How to check the condition of shock absorbers?

It is best to have the performance of your shock absorbers measured at a good garage or diagnostic station. This is one of the elements of each periodic technical inspection. A special machine is used, which vibrates the wheels and checks the effectiveness of the damping. The results are not always conclusive, as they are influenced by the profile of the tyres. Tyres with a higher sidewall perform better in shock absorber tests than those with a low profile. Properly functioning shock absorbers are between 40 and 80% efficient. Some mechanics recommend replacing them at 50% efficiency. It is worth noting that even freshly unpacked shock absorbers will not achieve 100% efficiency in tests – such a result indicates poor calibration of the device.

Are there any methods for checking the condition of shock absorbers by yourself? The simplest method is to press firmly on the body just above the wheel. The body should then make a maximum of 1-2 swings and quickly stabilise its position. This is accompanied by the characteristic hiss of a properly damped shock absorber. If the body continues to rock for too long, the shock absorbers should be replaced. You can also diagnose damage visible to the naked eye yourself: corrosion, bent piston rod, oil leakage or damage to the metal-rubber mount.

Are there ways to extend the life of shock absorbers?

Another way to replace shocks less often is to take it easy while driving. The absence of sudden manoeuvres, hard braking and “jerky” driving also has an effect on the condition of the suspension. In addition, driving slowly makes it easier to notice a pothole and avoid it. Driving into a pothole is unfortunately a common cause of shock absorber damage, especially if the shock absorber hits the limiter in the process. Due to the sudden high pressure the piston rod can leak and oil can escape.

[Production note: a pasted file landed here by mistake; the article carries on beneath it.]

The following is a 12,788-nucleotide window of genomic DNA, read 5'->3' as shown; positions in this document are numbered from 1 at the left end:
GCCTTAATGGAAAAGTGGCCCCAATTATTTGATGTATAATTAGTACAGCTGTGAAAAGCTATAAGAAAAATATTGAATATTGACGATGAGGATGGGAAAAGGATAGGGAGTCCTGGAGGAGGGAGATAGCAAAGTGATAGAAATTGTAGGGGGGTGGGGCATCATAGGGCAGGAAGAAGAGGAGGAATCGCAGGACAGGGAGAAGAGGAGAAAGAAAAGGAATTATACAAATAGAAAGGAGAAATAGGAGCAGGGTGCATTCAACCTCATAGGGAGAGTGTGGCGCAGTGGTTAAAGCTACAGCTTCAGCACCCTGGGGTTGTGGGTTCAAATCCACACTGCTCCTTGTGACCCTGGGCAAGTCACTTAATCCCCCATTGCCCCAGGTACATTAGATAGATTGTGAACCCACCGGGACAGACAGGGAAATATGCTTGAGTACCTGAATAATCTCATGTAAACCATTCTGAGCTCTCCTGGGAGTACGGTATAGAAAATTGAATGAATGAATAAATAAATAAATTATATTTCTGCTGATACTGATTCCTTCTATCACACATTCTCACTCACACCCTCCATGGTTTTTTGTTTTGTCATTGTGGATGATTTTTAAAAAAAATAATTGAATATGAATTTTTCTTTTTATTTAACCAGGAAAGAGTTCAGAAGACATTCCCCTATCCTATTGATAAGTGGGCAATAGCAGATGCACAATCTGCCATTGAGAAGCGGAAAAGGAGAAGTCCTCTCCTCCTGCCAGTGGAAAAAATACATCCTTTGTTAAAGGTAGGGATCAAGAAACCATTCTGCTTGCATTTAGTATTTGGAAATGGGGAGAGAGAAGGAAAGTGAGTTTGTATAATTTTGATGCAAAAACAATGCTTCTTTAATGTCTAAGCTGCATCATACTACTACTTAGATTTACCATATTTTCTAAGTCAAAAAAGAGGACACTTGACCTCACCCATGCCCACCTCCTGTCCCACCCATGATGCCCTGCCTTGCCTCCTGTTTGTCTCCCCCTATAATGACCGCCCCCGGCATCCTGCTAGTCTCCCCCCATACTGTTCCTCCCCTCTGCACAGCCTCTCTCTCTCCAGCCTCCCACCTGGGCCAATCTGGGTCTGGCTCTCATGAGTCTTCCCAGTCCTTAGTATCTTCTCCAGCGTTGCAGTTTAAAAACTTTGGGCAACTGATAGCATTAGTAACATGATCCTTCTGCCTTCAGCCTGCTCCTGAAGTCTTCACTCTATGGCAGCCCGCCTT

Shock absorbers are consumable parts, so they naturally wear out when driving and need to be replaced regularly. There are few ways to prolong the life of shock absorbers. The best way is to avoid uneven roads, kerbs, tracks and other obstacles that cause shock absorber wear.

How many kilometres should I replace shock absorbers?

The life of a shock absorber depends on many factors, including driving style, road quality and vehicle weight. It is assumed, however, that classic oil-filled shock absorbers should last about 70-80,000 km. Air-oil shock absorbers have a slightly shorter service life, as their construction is more delicate. In return, they have a very quick response, which is very important, especially when driving at high speeds.

Keep in mind that you should always replace both shock absorbers. Even if only one of them leaks or is damaged, the other must also be replaced. This is because the difference in damping force between two shock absorbers on the same axle must not be greater than approx. 20%. Such a deviation from the norm would cause the car to lose its stability and the grip of both wheels would not be the same.

Do not delay with the replacement of shock absorbers, especially if you notice traces of oil, cracks or advanced corrosion. It may turn out that the piston rod moves freely in the cylinder and does not dampen the springs in any way. Replacement of shock absorbers should be entrusted to a trusted garage that not only does it well, but also sets the correct suspension geometry. If the mechanic skips this step and does not adjust the wheel alignment, the car will continue to drive inaccurately.